Good Wednesday AM, and best day of the week,
No news other than it’s Fed day!
The Fed will probably pause rate increases for a second time this year and keep borrowing costs in a range of 5.25% to 5.5%, in its policy decision Chair Jerome Powell, who will hold a press conference 30 minutes later, has signaled that Fed leaders would prefer to wait to evaluate the impact of past increases on the economy as they near the end of their rate-hiking campaign. I don’t want to say this too loudly to anger the gods but this is the first Fed meeting in a long time I recall bonds having an up day heading into the meeting. Equities are up as well. Maybe a little less fear right now. We will know more in about 2.5 hours.
I enjoyed these pieces from Bloomberg and the WSJ as they bring in other external factors into the conversation of the rate path..
What to Watch at Today’s Fed Meeting
Federal Reserve officials are set to hold interest rates steady at their meeting Wednesday while debating what it would take for them to lift borrowing costs again this year. The public’s attention will focus heavily on officials’ quarterly interest-rate projections displayed in the so-called “dot plot.” The median projection is likely to show officials expect to raise the Fed’s benchmark federal-funds rate at least once more this year.
The big Wall Street banks are unanimous in their view that there will be a pause in the rate hike cycle today. Then from there it’s TBD. Lately there has been a whiff of anxiety about further upward inflationary pressure (The rise in oil prices probably has something to do with that) and so a lot of attention will be paid to the dots. As it stands right now, several FOMC members see some kind of rate cuts in 2024, and one question is whether these dots get moved up, with cut expectations pushed out further into the future.
All that being said, while today is a day for monetary policy, what’s clearly on a lot of people’s minds is fiscal policy. This is a chart I like to post from time to time, showing how historically there was a fairly visible link between deficits (as a share of GDP) and the unemployment rate. And yet that has totally broken down, with deficits having jumped, despite rock bottom unemployment.
Rising deficits along with rising rates is calling attention to the increased spending that’s just on interest payments alone. Big names like Bill Gross, Jeff Gundlach, and Ray Dalio have all been talking about fiscal dynamics lately. But it’s not just investing boldfaces on this beat. It was something that was clearly on the minds of attendees at Jackson Hole last month, with Barry Eichengreen having delivered a paper on the subject while there.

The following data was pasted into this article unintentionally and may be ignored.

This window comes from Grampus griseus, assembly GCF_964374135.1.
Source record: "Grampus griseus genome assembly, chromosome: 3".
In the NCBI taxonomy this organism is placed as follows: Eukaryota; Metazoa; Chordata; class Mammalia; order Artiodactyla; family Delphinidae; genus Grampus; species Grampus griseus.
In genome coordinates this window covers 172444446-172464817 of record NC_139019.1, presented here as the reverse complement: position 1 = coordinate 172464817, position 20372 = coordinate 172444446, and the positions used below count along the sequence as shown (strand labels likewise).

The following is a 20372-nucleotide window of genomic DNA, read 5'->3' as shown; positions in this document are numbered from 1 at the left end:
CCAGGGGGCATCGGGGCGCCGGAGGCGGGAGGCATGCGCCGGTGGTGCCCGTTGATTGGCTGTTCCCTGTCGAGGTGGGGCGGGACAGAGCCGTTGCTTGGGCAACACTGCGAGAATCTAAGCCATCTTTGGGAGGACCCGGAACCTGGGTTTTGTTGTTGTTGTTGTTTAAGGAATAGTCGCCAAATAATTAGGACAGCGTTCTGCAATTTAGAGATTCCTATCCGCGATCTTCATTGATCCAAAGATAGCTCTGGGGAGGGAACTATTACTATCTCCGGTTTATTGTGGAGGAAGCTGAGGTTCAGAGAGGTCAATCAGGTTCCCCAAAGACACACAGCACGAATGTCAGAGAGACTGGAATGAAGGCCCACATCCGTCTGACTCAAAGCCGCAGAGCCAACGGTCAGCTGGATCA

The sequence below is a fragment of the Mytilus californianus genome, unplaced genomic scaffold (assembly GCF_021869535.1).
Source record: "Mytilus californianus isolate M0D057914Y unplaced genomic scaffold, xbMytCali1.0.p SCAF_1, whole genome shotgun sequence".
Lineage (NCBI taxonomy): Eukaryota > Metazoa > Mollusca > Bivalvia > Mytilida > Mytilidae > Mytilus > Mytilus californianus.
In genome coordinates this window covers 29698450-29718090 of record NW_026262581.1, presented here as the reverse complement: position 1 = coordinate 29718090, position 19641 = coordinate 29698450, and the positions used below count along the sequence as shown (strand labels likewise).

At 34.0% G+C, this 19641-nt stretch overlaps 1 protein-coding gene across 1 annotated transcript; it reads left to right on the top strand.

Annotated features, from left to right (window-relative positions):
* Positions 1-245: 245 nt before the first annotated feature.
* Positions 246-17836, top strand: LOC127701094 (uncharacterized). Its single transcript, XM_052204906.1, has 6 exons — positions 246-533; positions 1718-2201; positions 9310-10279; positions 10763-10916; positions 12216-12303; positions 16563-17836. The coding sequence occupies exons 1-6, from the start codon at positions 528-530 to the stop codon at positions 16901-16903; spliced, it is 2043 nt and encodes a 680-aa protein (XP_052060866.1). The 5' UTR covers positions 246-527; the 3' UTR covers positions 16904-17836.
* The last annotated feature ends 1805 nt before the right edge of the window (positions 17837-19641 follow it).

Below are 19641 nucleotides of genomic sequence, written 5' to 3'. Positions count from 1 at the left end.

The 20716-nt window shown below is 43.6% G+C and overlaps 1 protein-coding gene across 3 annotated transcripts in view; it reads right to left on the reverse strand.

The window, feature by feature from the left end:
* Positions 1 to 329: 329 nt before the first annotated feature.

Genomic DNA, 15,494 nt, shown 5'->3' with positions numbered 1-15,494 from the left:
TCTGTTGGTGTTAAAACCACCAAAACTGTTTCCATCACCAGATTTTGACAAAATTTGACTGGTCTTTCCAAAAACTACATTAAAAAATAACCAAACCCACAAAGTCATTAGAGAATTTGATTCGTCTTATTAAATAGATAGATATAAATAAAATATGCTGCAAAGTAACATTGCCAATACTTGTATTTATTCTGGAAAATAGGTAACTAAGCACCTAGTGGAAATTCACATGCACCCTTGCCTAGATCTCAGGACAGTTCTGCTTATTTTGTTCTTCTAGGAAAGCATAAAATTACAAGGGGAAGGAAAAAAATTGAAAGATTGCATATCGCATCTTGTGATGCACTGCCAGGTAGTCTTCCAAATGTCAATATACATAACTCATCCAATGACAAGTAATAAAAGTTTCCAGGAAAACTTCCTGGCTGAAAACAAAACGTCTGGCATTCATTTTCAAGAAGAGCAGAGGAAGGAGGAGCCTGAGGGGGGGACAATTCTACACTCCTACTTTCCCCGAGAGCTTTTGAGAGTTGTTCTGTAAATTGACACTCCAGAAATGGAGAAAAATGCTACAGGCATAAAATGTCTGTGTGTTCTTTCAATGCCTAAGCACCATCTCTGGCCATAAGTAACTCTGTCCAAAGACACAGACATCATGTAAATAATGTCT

Various pundits and commentators have been on this beat. Noah Smith had a big thing earlier this week on why an age of austerity would inevitably arise. Citrini Research posted a big piece this week on the era of US fiscal primacy. Lots of others have been talking about it as well, in a way that feels somewhat new vs. the deficit and debt hawks of yore.
There’s a lot of different angles that one can go with to explore fiscal policy. But here’s two related things I’ve been wondering about. One is that in the past, rates would somehow come lower as part of an implicit deal between the Fed and the fiscal authorities. Under Volcker and Greenspan, there were at times more or less explicit messages that if Congress and the President would do some kind of deficit reduction, then rate cuts were more likely. So it’ll be interesting to see whether any version of that politics re-manifests itself.
Also in the 2010s, the big story was slow employment growth, and an inability to hit the Fed’s inflation target from the other side. Inflation kept coming in lower than 2%. And the 2010s were, of course, an era of relative fiscal modesty, with divided government helping to take any big spending bills off the table. So you gotta wonder whether we’re back to that theme, where fiscal plays a big role in determining whether inflation gets fully back to the Fed’s goals or not, except from the other side, and whether sustained, abnormally large deficits keep us in an era where the inflation “misses” continue to be to the upside.
Oil is close to $100 a barrel, posing a new challenge for central banks in their battle against inflation. Saudi Arabia and Russia sparked the rise in prices early this month when they said they would restrict supplies until the end of the year. Meanwhile, record levels of oil demand—fueled by unexpected economic strength—have outstripped production. Many analysts expect crude prices to keep rising, which would feed into higher fuel bills, quicker inflation—and, potentially, higher interest rates, Joe Wallace and David Uberti report.
Please remain safe and healthy, make today great and keep your fingers crossed for a dovish slant to the FOMC announcement.